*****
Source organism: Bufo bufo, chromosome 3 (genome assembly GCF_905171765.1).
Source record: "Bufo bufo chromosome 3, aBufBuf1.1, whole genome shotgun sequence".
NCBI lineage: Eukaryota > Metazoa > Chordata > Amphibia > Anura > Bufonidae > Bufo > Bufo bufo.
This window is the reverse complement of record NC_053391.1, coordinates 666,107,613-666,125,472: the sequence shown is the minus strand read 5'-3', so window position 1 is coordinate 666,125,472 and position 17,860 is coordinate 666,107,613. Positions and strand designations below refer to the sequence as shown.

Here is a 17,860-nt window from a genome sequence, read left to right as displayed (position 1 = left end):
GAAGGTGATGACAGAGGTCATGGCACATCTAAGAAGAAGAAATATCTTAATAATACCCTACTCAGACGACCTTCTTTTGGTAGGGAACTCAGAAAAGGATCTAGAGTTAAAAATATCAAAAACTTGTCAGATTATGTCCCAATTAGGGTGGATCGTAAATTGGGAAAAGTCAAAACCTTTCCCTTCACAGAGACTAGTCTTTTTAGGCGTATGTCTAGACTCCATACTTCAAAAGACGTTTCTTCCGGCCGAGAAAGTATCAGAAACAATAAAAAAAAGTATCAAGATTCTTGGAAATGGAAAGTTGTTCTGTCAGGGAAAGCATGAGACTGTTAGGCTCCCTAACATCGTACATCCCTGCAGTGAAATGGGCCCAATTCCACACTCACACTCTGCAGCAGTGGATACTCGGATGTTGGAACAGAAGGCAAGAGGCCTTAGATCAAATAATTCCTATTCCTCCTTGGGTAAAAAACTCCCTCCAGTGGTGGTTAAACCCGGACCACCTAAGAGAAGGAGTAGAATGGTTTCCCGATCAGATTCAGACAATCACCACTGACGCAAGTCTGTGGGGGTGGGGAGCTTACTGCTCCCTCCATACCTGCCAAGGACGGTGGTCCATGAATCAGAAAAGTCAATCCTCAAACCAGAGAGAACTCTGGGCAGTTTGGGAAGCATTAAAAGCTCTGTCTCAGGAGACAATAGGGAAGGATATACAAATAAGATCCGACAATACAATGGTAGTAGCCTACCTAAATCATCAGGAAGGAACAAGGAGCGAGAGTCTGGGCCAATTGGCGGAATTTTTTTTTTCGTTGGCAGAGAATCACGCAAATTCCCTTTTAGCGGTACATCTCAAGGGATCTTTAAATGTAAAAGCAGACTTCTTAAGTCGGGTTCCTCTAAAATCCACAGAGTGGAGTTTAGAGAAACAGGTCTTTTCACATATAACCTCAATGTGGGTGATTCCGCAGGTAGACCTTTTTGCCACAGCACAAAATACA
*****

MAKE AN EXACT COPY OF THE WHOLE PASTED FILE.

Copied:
Source organism: Bufo bufo, chromosome 3 (genome assembly GCF_905171765.1).
Source record: "Bufo bufo chromosome 3, aBufBuf1.1, whole genome shotgun sequence".
NCBI lineage: Eukaryota > Metazoa > Chordata > Amphibia > Anura > Bufonidae > Bufo > Bufo bufo.
This window is the reverse complement of record NC_053391.1, coordinates 666,107,613-666,125,472: the sequence shown is the minus strand read 5'-3', so window position 1 is coordinate 666,125,472 and position 17,860 is coordinate 666,107,613. Positions and strand designations below refer to the sequence as shown.

Here is a 17,860-nt window from a genome sequence, read left to right as displayed (position 1 = left end):
GAAGGTGATGACAGAGGTCATGGCACATCTAAGAAGAAGAAATATCTTAATAATACCCTACTCAGACGACCTTCTTTTGGTAGGGAACTCAGAAAAGGATCTAGAGTTAAAAATATCAAAAACTTGTCAGATTATGTCCCAATTAGGGTGGATCGTAAATTGGGAAAAGTCAAAACCTTTCCCTTCACAGAGACTAGTCTTTTTAGGCGTATGTCTAGACTCCATACTTCAAAAGACGTTTCTTCCGGCCGAGAAAGTATCAGAAACAATAAAAAAAAGTATCAAGATTCTTGGAAATGGAAAGTTGTTCTGTCAGGGAAAGCATGAGACTGTTAGGCTCCCTAACATCGTACATCCCTGCAGTGAAATGGGCCCAATTCCACACTCACACTCTGCAGCAGTGGATACTCGGATGTTGGAACAGAAGGCAAGAGGCCTTAGATCAAATAATTCCTATTCCTCCTTGGGTAAAAAACTCCCTCCAGTGGTGGTTAAACCCGGACCACCTAAGAGAAGGAGTAGAATGGTTTCCCGATCAGATTCAGACAATCACCACTGACGCAAGTCTGTGGGGGTGGGGAGCTTACTGCTCCCTCCATACCTGCCAAGGACGGTGGTCCATGAATCAGAAAAGTCAATCCTCAAACCAGAGAGAACTCTGGGCAGTTTGGGAAGCATTAAAAGCTCTGTCTCAGGAGACAATAGGGAAGGATATACAAATAAGATCCGACAATACAATGGTAGTAGCCTACCTAAATCATCAGGAAGGAACAAGGAGCGAGAGTCTGGGCCAATTGGCGGAATTTTTTTTTTCGTTGGCAGAGAATCACGCAAATTCCCTTTTAGCGGTACATCTCAAGGGATCTTTAAATGTAAAAGCAGACTTCTTAAGTCGGGTTCCTCTAAAATCCACAGAGTGGAGTTTAGAGAAACAGGTCTTTTCACATATAACCTCAATGTGGGTGATTCCGCAGGTAGACCTTTTTGCCACAGCACAAAATACA